Sunday, September 5, 2010

Mortality and RA

There are a lot of articles written about shorter life spans for people with RA. We have all read them, having rheumatoid arthritis is considered a risk factor for heart disease. Could it be that cardiac problems associated with RA are due, in part, to a lack of physical activity due to disability or chronic fatigue? Many RA patients are diabled within 15 years after diagnosis. It is common knowledge that muscles that aren’t used will atrophy. The same would be true for the heart, since after all, it is a muscle.
This is why I try to push myself to workout, at least a little bit, even on days when I don't feel like it. It doesn't have to be a grueling 90 minute workout that pummels you into a sweat induced, dehydrated coma. A simple 20 minute workout of walking or some light dumbbell exercises each day will help. The main thing is just getting started. Believe me, I know it's hard, but once you feel it working, you will want to do more. Also, weight bearing exercise can help prevent osteoporosis, another secondary effect of RA.
It is important that we, as RAer's, manage our risk for heart disease by monitoring blood pressure, cholesterol, and weight. Easier said than done, I need to lose weight, but I do work out, monitor my blood pressure twice weekly and have yearly physicals with bloodwork done. It's our responsibility to make healthy lifestyle choices for ourselves, our doctors can not do that for us.

9 comments:

Cathy said...

This is so true. As I have added on medications, it is even more important to me that I follow a good diet and keep my immune system as strong as possible. Plus, I love feeling my muscles as they are strengthening. And you are right, staying healthy is up to us. We can't count on doctors or other people to do it.

Laurie Grassi said...

I'm liking your plan, Tharr! Good on you! Especially when we all know how hard it can be sometimes. Heck, it's hard for anyone to motivate him/herself to move lol! :) L

tharr said...

Cathy, I hate taking any type of medication, but the meds we take for RA are down right scary with all of the side effects. I also love feeling myself get stronger.

Laurie, Thanks. Somedays it's hard for me to just get out of bed, much less workout.

mary said...

Very well said. As hard as it is to motivate some days I do feel better afterwards. Well maybe not physically better but certainly mentally better. The trick is to find something you enjoy.

tharr said...

Well said Mary, making it fun will keep you motivated and looking forward to your workouts. If you don't like your workout, it will be easy to find a reason not to do it. Like us RAer's need to look for a reason, somedays its a workout just putting one foot in front of the other walking into the gym.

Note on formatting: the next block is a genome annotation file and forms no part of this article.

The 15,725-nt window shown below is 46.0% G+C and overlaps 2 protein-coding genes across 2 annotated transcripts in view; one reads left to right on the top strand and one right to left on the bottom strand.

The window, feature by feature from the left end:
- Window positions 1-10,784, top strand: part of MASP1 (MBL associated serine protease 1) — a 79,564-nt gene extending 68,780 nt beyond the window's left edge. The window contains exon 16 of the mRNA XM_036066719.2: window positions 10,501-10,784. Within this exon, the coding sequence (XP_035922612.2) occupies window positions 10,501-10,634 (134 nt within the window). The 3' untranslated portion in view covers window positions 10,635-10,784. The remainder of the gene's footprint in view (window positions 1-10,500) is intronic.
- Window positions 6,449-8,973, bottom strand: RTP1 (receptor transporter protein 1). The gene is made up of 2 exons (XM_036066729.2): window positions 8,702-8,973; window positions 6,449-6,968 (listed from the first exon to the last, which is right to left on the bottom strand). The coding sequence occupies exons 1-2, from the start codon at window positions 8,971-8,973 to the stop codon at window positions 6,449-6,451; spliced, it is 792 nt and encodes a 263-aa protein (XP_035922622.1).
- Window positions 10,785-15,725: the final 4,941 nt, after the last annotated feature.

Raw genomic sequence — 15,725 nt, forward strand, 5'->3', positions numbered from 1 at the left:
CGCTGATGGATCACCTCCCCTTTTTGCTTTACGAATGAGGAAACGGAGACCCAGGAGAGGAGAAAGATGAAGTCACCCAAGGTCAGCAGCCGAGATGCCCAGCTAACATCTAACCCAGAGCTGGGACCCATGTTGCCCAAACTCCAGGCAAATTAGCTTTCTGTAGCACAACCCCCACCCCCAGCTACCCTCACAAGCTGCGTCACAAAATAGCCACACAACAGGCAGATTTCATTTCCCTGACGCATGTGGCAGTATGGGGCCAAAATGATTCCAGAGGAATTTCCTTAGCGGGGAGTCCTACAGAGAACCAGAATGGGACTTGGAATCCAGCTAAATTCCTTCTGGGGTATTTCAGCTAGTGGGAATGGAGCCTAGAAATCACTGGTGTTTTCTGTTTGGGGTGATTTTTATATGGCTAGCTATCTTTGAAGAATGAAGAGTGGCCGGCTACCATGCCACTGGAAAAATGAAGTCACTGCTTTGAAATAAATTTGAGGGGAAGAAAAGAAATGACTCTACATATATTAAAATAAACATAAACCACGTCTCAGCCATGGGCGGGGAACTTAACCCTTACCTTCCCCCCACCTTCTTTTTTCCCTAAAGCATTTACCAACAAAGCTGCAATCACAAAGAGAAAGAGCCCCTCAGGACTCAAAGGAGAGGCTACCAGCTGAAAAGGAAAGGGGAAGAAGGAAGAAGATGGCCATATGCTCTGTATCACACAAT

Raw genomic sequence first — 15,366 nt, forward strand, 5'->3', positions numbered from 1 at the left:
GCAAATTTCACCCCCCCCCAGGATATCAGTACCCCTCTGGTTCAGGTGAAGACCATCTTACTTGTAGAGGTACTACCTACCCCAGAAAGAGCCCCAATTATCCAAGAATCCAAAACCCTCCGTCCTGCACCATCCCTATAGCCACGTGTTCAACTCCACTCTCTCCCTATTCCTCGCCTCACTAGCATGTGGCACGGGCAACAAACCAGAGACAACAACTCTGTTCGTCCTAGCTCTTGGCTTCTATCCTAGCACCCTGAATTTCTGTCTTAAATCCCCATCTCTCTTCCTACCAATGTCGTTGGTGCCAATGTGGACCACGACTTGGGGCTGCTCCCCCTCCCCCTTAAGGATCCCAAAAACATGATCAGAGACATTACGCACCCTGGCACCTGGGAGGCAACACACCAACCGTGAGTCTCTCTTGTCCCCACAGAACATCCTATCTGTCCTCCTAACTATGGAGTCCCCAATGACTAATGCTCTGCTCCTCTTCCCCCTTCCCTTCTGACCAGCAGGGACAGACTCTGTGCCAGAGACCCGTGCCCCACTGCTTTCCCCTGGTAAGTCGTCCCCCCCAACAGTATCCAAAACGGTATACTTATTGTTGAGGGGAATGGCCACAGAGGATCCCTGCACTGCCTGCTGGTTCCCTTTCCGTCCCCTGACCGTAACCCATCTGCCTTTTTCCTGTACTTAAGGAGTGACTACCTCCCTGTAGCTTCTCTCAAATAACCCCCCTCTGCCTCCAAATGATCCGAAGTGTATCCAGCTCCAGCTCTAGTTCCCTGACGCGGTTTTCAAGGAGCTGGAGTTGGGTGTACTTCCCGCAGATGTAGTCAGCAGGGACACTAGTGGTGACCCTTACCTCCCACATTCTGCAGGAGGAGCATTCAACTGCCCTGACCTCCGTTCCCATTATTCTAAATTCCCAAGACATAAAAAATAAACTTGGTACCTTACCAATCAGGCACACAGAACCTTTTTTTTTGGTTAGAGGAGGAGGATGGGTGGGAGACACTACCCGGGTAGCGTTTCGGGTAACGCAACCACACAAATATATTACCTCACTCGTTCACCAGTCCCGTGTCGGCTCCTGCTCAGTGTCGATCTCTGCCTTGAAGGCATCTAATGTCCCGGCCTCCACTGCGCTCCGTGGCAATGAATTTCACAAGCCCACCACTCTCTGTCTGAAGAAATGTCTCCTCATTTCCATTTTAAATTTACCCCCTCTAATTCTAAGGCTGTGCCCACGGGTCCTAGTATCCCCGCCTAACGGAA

livingwithra said...

Thanks for the swift kick in the rear...I've been laying around all day!
Andrew

tharr said...

Andrew, no kick intended. We all have days where we just can't move due to the pain or fatigue. I don't beat myself up over laying around, I just look forward to the next day and hope that it is better.

Living It, Loving It said...

I often feel like those articles are probably right. Who really wants to live with this much pain? Life spans are cut because of the complexity and stress added to our lives – that is what make life shorter.

I disagree with you on the 15 year disability mark. A lot of has changed in the treatment area for RA and treatment is showing progress. Also, people are learning how to take care of themselves including exercise and nutritional supplements. They are also making the choice to better look after themselves and to educate themselves as much as they can about their conditions and you are I perfect examples of that. I am not saying it is easy especially when your life involves running 100 mph in 100 directions – like me, but it is possible. I think that the craziness of my life is what does not allow RA to win.

“I need to lose weight, but I do work out, monitor my blood pressure twice weekly and have yearly physicals with bloodwork done.” – yeah, me too. ;) But I learn everyday how to make better choices towards my health – when I cook, how well I sleep (I love naps), how I manage stress and how I create a successful work-life balance that resolves around my disease. It is not easy, but it keeps me going because I know if I slow down, RA wins.

tharr said...

Lana, I think you are probably right on the 15 year mark, I just ran across that number while writing this and used it, I've never really thought about disability much. I've had RA for seven years and don't feel much worse off than after I got started with my treatments. You're right, we are taking better care of ourselves now and between educating ourselves about our disease, working out and eating better, that is bound to prolong the disability mark.

I slow down occasionally, to catch my breath before speeding back up. The key for me is to not stop. As I'm typing this, my dog is here beside me asleep ... snoring. Somedays I envy her.